Friday, December 6, 2013

Winter in Buchanan

I’m pretty much ready to go back to the boat.  OK, I’m WAY past ready.  Buchanan is just a fine little town but ……… not much happens here.  I go for coffee in the afternoon, I take the garbage out on Tuesday morning and bring the cans back after Richard comes around.  Some days I walk to the other house for something that we forgot to move to the new house. 

Two weeks ago I was at NACS in Calgary for three days.  NACS stands for North American Consulting School which is an overblown name for what is really just a networking opportunity put on by some management consulting association.  Several years ago when it started, the NACS program content was pretty worthwhile, this year not so much.  At that point NACS was sponsored by CCAA (Canadian Consulting Agrologists Association) but that organization has disappeared, swallowed up into some new acronym based in eastern Canada.  Since the real reason to attend is to visit with whoever else attends, a mediocre program isn’t that big a problem --- the first time it happens.  If the program stays as average as it was this year though I don’t expect that the quality of the crowd will continue unabated.  So next year it might be a bit harder to motivate myself to pay the significant registration fee. 

Other than travelling to Calgary mostly what I’ve been doing is helping Marilyn wrap up her Ag in the Classroom project.  She still thinks that she’ll be done by Christmas so I’m counting the sleeps until we can head west again.  (the count is down to 15 today)  My Uruguayan adventure has been postponed until early January so I’ll fly from the coast whenever that actually happens.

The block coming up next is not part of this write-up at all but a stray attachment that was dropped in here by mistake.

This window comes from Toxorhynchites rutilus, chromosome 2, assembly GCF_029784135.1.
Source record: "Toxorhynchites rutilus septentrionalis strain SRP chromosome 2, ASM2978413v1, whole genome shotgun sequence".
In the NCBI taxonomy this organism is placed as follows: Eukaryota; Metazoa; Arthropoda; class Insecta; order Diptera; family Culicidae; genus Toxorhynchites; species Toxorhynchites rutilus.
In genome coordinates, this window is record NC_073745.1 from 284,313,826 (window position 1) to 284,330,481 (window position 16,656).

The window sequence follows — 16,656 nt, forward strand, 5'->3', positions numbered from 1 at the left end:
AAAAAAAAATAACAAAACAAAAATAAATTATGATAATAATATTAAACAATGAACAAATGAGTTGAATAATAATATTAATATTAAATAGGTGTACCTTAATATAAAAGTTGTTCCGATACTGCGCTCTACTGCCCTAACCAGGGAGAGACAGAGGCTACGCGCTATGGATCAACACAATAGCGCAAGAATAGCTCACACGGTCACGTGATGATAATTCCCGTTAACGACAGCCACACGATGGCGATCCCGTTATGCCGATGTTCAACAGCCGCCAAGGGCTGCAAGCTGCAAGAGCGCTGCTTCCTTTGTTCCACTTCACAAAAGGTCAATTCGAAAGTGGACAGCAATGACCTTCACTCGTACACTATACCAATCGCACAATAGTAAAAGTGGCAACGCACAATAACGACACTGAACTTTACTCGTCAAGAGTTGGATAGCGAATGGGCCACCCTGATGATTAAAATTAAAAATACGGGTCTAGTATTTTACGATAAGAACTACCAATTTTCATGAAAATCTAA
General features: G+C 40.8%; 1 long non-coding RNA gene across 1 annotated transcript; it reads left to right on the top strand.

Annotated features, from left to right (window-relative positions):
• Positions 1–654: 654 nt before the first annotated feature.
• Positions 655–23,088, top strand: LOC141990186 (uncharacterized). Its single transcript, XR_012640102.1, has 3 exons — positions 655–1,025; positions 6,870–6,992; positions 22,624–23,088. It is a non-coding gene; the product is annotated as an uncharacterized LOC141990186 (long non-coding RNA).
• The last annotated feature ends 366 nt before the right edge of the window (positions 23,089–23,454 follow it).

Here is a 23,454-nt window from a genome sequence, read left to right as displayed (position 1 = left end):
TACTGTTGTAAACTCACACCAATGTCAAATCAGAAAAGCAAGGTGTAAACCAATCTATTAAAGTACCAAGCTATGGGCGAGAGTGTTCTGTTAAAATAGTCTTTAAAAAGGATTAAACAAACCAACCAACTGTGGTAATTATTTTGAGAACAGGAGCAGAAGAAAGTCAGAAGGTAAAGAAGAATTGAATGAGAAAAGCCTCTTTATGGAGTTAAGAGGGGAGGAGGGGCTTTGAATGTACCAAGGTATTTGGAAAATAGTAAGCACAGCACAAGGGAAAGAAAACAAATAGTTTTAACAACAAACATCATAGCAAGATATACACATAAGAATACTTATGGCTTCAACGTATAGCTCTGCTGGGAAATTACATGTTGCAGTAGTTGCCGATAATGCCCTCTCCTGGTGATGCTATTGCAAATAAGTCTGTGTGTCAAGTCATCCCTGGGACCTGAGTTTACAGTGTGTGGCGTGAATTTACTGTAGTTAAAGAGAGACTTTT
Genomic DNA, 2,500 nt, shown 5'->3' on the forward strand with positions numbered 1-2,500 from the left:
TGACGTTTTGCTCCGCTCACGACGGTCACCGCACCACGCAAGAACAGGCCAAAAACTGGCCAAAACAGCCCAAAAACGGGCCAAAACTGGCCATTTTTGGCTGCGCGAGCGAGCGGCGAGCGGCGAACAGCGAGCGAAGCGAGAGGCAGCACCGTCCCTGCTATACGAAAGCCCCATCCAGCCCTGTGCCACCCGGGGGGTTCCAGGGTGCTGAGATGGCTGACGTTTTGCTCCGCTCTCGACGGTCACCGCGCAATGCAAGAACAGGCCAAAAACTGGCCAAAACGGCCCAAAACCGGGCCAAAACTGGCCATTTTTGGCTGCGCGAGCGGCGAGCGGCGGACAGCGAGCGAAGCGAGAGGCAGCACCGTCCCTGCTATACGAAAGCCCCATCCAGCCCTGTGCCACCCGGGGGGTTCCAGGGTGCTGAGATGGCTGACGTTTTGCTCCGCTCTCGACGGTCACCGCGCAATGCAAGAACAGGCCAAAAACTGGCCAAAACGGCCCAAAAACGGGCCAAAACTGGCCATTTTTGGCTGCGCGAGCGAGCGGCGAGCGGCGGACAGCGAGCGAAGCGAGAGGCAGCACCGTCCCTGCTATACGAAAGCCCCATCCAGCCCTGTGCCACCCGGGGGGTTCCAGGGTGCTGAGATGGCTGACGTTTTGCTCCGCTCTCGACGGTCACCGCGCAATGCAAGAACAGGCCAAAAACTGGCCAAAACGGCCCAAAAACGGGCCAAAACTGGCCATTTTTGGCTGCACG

A couple of weeks ago now I ordered some epoxy supplies from eastern Canada.  I have difficulty believing that I can’t buy West System epoxy in Saskatchewan but I have never been able to find it anywhere this side of Kelowna.  The cans of epoxy showed up today so now I’ve got no excuse for not getting busy with the refinish on the deck box that we brought home with us.  When we bought Gray Hawk we got a pair of matching deck boxes at Costco and installed them on the aft deck.  They’re great boxes but they are starting to look pretty weathered.  We only brought one of them home with us but I’ll get it refinished and we can bring the 2nd one home next summer.  I doubt that I’ll get motivated to refinish it on the coast and it will be a lot easier to do here anyway – better tools and no weather worries if I do it indoors. 

I’m going to coat it with West System using 207 clear hardener and then apply urethane varnish while the epoxy is still green (not fully cured).  That’s what I did with the forehead trim that I refinished last spring and I think it came out well.  Epoxy doesn’t handle UV well but the urethane gives it UV protection and the epoxy coat gives the finish a much deeper  lustre than I can get unless I build a large number of coats of urethane.  The challenge on the coast is to find dry days to do the finishing because the epoxy will get an amine blush if it gets damp while it is curing.  The blush – which looks like a milky white layer just beneath the epoxy surface – usually comes out in sunlight but it takes time.  I shouldn’t have to worry about it when I do the coating in the basement.